Army Jeep May Help Farmers at End of War
Circleville Herald - May 27, 1942
WASHINGTON, May 27 - The Army quarter-ton "jeep" may become a "plow horse after the war.
The department of agriculture has been testing two Army "jeeps", or reconnaissance cars, at the tillage machinery laboratory at Auburn, Ala., to find out whether they could be used for farm work when peace returns.
The jeeps, according to the agriculture department, "could be highly useful as supplemental power for light plowing, other field work except cultivation of row crops, and for road use."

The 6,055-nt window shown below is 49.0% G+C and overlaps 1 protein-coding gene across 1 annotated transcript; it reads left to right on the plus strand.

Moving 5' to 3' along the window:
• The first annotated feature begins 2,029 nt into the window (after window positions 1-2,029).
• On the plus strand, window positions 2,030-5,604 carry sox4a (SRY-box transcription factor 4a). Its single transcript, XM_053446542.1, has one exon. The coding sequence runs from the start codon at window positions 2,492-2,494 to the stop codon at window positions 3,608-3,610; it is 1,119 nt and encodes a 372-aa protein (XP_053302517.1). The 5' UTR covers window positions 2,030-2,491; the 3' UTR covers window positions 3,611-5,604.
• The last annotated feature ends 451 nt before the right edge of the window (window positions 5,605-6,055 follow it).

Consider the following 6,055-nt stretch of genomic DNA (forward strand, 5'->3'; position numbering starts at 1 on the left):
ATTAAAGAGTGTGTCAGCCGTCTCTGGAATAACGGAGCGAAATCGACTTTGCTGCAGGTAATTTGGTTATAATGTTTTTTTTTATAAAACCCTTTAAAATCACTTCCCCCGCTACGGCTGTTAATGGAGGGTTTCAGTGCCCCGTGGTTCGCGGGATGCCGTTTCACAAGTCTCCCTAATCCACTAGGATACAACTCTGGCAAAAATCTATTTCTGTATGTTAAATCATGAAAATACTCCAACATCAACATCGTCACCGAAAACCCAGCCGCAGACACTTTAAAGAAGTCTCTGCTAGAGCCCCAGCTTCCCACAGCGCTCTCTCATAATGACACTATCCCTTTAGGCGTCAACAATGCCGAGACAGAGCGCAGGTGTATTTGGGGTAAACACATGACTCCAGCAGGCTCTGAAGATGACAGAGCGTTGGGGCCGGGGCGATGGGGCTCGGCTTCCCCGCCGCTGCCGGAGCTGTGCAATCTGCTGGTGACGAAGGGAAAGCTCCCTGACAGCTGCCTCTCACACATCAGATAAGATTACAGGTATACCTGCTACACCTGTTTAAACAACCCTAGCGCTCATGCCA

R.B. Gray, head of the farm mechanical equipment research bureau of the department's agricultural chemistry and engineering bureau explained that the Army jeep is "too low and too narrow for the usual row-crop cultivation jobs."
"Also," the department reported, "he thinks the jeep would perform better at farm work if it were changed to give it a slightly lower gear ration and a lower hitch for plowing."
It was exaplained that the jeep was tested in farm work in the first of several experiments to determine whether war machines can be used on domestic jobs after the war.
Jeeps, it was pointed out, will be made in great numbers, and "it is probable that they will be in surplus after the war."